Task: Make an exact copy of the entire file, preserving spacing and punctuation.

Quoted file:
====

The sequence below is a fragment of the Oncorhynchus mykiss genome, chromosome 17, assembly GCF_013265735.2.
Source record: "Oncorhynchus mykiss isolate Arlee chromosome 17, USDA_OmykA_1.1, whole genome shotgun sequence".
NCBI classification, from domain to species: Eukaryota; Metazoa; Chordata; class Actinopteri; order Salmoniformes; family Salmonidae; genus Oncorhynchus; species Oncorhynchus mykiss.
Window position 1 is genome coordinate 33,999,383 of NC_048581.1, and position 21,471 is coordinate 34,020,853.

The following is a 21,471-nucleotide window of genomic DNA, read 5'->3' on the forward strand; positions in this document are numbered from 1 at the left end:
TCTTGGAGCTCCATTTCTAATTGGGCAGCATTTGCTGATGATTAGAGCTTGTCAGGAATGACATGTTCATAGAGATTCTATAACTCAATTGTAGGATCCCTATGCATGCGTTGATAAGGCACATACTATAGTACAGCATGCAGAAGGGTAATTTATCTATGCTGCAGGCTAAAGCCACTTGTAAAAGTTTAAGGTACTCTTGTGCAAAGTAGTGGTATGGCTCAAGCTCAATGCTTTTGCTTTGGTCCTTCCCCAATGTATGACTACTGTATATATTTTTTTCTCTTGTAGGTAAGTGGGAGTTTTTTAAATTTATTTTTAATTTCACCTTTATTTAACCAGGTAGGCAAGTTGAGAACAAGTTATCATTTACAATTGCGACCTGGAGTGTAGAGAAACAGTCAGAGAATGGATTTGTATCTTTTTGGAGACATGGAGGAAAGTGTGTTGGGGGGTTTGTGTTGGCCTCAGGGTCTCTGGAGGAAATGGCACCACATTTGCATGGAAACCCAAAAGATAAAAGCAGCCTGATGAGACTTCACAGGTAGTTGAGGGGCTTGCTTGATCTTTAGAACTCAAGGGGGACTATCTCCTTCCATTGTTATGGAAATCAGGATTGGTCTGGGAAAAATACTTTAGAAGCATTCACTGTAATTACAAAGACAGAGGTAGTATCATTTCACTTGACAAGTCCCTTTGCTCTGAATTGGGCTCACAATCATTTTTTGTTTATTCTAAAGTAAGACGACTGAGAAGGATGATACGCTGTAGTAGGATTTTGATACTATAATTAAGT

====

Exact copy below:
The sequence below is a fragment of the Oncorhynchus mykiss genome, chromosome 17, assembly GCF_013265735.2.
Source record: "Oncorhynchus mykiss isolate Arlee chromosome 17, USDA_OmykA_1.1, whole genome shotgun sequence".
NCBI classification, from domain to species: Eukaryota; Metazoa; Chordata; class Actinopteri; order Salmoniformes; family Salmonidae; genus Oncorhynchus; species Oncorhynchus mykiss.
Window position 1 is genome coordinate 33,999,383 of NC_048581.1, and position 21,471 is coordinate 34,020,853.

The following is a 21,471-nucleotide window of genomic DNA, read 5'->3' on the forward strand; positions in this document are numbered from 1 at the left end:
TCTTGGAGCTCCATTTCTAATTGGGCAGCATTTGCTGATGATTAGAGCTTGTCAGGAATGACATGTTCATAGAGATTCTATAACTCAATTGTAGGATCCCTATGCATGCGTTGATAAGGCACATACTATAGTACAGCATGCAGAAGGGTAATTTATCTATGCTGCAGGCTAAAGCCACTTGTAAAAGTTTAAGGTACTCTTGTGCAAAGTAGTGGTATGGCTCAAGCTCAATGCTTTTGCTTTGGTCCTTCCCCAATGTATGACTACTGTATATATTTTTTTCTCTTGTAGGTAAGTGGGAGTTTTTTAAATTTATTTTTAATTTCACCTTTATTTAACCAGGTAGGCAAGTTGAGAACAAGTTATCATTTACAATTGCGACCTGGAGTGTAGAGAAACAGTCAGAGAATGGATTTGTATCTTTTTGGAGACATGGAGGAAAGTGTGTTGGGGGGTTTGTGTTGGCCTCAGGGTCTCTGGAGGAAATGGCACCACATTTGCATGGAAACCCAAAAGATAAAAGCAGCCTGATGAGACTTCACAGGTAGTTGAGGGGCTTGCTTGATCTTTAGAACTCAAGGGGGACTATCTCCTTCCATTGTTATGGAAATCAGGATTGGTCTGGGAAAAATACTTTAGAAGCATTCACTGTAATTACAAAGACAGAGGTAGTATCATTTCACTTGACAAGTCCCTTTGCTCTGAATTGGGCTCACAATCATTTTTTGTTTATTCTAAAGTAAGACGACTGAGAAGGATGATACGCTGTAGTAGGATTTTGATACTATAATTAAGT